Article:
Last Friday, Air Canada revealed plans to cut roughly 20,000 jobs from its workforce within the next three weeks. This has undoubtedly sent shockwaves through the airline and the Canadian aviation sector as the carrier is the largest in the country. When questioned about direct government assistance in the form of a bailout, Canada’s Prime Minister, Justin Trudeau would not provide a straightforward answer.
Answering with non-answers
With such a significant plan for layoffs looming, reporters are looking to the government and the nation’s leader for a response – or at least a comment. The source for this has been daily press briefings held on the front steps of Ottawa’s Rideau Cottage. It is here that Canadian Prime Minister Justin Trudeau has been residing for much of the pandemic, addressing the public and answering the media almost every morning at 11:15 local time.
Unfortunately, media inquiries regarding government assistance for the flag carrier went largely unanswered. One thing we’ve noticed from Canada’s top politician is a tendency to give vague statements when it comes to questions he would prefer not to answer.
With Air Canada’s situation, the Prime Minister says that he plans to keep working with industries to support them:
“We’re going to continue to work with sectors and industries to try and support them as they get through this pandemic,”
“I think we all know that this pandemic has hit extremely hard on travel industries and on the airlines particularly…That’s why we’re going to keep working with airlines, including Air Canada, to see how we can help even more than we have with the wage subsidy.” -Justin Trudeau, Prime Minister of Canada
Indirect government assistance for Air Canada
Of course, while Trudeau remains vague on the issue of an airline bailout, a handful of government programs do exist that Air Canada and its employees can draw upon. There are two main programs that would help Air Canada’s employees:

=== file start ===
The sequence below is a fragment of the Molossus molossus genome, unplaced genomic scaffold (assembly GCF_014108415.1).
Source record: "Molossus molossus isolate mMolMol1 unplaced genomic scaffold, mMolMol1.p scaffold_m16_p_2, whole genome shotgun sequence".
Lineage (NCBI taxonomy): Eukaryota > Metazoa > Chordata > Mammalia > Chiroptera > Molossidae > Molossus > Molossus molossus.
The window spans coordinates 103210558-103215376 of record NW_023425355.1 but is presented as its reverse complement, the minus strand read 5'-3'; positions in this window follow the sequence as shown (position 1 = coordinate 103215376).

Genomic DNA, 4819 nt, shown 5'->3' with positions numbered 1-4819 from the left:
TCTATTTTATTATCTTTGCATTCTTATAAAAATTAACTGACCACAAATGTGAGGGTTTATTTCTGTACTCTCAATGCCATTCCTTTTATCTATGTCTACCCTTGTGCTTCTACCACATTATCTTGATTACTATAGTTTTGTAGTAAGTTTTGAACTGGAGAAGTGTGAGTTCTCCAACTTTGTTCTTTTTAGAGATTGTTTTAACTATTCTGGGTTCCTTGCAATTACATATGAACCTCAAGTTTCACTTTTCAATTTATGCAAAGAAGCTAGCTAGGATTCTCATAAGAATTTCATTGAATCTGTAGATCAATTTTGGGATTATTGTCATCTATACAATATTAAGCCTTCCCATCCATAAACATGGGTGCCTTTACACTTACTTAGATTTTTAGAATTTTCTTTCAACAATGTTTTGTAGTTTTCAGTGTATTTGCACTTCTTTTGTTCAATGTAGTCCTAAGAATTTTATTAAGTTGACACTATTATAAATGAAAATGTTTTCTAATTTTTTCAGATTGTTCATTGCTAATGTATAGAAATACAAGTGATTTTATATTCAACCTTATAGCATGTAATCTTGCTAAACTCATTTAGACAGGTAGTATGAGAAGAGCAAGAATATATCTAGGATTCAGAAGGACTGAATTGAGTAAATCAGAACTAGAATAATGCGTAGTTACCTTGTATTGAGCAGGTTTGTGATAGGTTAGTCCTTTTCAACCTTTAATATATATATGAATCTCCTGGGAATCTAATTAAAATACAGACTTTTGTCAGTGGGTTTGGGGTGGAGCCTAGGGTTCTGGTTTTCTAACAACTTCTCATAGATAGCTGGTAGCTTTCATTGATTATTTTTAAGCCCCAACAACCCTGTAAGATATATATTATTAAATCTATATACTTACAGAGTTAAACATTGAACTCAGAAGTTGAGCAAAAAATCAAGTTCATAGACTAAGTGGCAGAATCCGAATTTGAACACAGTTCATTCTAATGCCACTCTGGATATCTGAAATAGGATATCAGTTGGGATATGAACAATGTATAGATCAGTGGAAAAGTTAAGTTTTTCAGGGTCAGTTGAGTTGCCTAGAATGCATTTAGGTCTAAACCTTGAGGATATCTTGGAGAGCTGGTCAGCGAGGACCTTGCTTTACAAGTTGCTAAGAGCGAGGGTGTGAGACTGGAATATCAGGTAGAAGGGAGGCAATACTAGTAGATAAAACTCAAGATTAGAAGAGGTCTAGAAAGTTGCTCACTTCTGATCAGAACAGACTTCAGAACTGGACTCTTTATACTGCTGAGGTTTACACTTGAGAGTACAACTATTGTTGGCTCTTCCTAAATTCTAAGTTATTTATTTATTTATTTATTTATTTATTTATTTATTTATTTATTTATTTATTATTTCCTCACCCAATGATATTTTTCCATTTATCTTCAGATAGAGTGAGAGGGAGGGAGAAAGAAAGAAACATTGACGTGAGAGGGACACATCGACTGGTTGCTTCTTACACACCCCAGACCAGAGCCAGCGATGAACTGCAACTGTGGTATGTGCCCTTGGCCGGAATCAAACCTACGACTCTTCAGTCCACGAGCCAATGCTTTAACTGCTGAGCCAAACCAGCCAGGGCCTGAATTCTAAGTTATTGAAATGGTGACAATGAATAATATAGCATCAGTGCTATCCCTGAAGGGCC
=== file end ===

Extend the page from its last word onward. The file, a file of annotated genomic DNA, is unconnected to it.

- The Canada Emergency Response Benefit (CERB) gives financial support to employed and self-employed Canadians who are directly affected by COVID-19. Eligible Canadians can receive C$2,000 for 4 weeks (the same as C$500 a week). However, if applicant/recipient situations continue past four weeks, they will need to apply again, up to a total of 16 weeks.
- And then, there is the Canada Emergency Wage Subsidy (CEWS). With this, Canadian employers affected by COVID-19, including Air Canada, would be eligible for a subsidy of 75% of employee wages for up to 24 weeks, retroactive from March 15, 2020, to August 29, 2020. This wage subsidy is intended to help companies re-hire workers previously laid off as a result of COVID-19, and help prevent further job losses.
For the CERB, individuals would have to apply themselves and would, of course, only be eligible after being formally laid off. As for the CEWS, Air Canada had adopted this plan at the beginning of April. This allowed the airline to keep much of its workforce on payroll that it had initially intended to layoff.
We would have to assume that despite the 75% subsidization of wages, the airline is still unable to cover the remaining 25% for much of its workforce.
Many other industrialized nations have instituted bailout programs and packages for their major airlines. For example, conditional, airline-specific funding was delivered to American carriers as part of its CARES Act. Meanwhile, the French government is supporting Air France with €7 billion in assistance, with another €2-4 billion expected to go to KLM through the Dutch government soon.
We’ll just have to wait and see if the government of Canada responds similarly. For now, employees out of a job will have to seek government assistance themselves through the CERB.
Do you think that Canada should provide an airline-specific bailout package? Or do you think the existing COVID-19 relief measures are enough? Let us know in the comments.